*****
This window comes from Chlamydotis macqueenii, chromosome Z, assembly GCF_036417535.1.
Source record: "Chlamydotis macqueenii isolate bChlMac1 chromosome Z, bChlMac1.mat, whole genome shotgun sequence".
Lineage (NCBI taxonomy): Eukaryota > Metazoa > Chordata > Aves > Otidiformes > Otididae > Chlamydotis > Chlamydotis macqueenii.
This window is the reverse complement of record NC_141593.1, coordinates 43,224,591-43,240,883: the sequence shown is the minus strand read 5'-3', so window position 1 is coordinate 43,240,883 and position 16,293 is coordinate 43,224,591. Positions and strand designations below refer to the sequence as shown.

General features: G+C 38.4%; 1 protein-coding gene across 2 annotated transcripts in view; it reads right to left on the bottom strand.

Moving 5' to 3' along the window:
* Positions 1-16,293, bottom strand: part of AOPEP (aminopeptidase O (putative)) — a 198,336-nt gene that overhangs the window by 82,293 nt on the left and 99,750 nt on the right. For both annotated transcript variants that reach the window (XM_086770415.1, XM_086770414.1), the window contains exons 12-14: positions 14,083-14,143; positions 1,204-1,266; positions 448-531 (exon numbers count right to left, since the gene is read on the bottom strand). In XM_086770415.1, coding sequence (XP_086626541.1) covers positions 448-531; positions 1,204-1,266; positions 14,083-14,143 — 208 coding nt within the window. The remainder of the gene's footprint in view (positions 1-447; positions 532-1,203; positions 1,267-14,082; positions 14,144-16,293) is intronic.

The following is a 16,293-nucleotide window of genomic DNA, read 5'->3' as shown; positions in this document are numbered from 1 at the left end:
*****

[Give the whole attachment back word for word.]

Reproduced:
This window comes from Chlamydotis macqueenii, chromosome Z, assembly GCF_036417535.1.
Source record: "Chlamydotis macqueenii isolate bChlMac1 chromosome Z, bChlMac1.mat, whole genome shotgun sequence".
Lineage (NCBI taxonomy): Eukaryota > Metazoa > Chordata > Aves > Otidiformes > Otididae > Chlamydotis > Chlamydotis macqueenii.
This window is the reverse complement of record NC_141593.1, coordinates 43,224,591-43,240,883: the sequence shown is the minus strand read 5'-3', so window position 1 is coordinate 43,240,883 and position 16,293 is coordinate 43,224,591. Positions and strand designations below refer to the sequence as shown.

General features: G+C 38.4%; 1 protein-coding gene across 2 annotated transcripts in view; it reads right to left on the bottom strand.

Moving 5' to 3' along the window:
* Positions 1-16,293, bottom strand: part of AOPEP (aminopeptidase O (putative)) — a 198,336-nt gene that overhangs the window by 82,293 nt on the left and 99,750 nt on the right. For both annotated transcript variants that reach the window (XM_086770415.1, XM_086770414.1), the window contains exons 12-14: positions 14,083-14,143; positions 1,204-1,266; positions 448-531 (exon numbers count right to left, since the gene is read on the bottom strand). In XM_086770415.1, coding sequence (XP_086626541.1) covers positions 448-531; positions 1,204-1,266; positions 14,083-14,143 — 208 coding nt within the window. The remainder of the gene's footprint in view (positions 1-447; positions 532-1,203; positions 1,267-14,082; positions 14,144-16,293) is intronic.

The following is a 16,293-nucleotide window of genomic DNA, read 5'->3' as shown; positions in this document are numbered from 1 at the left end: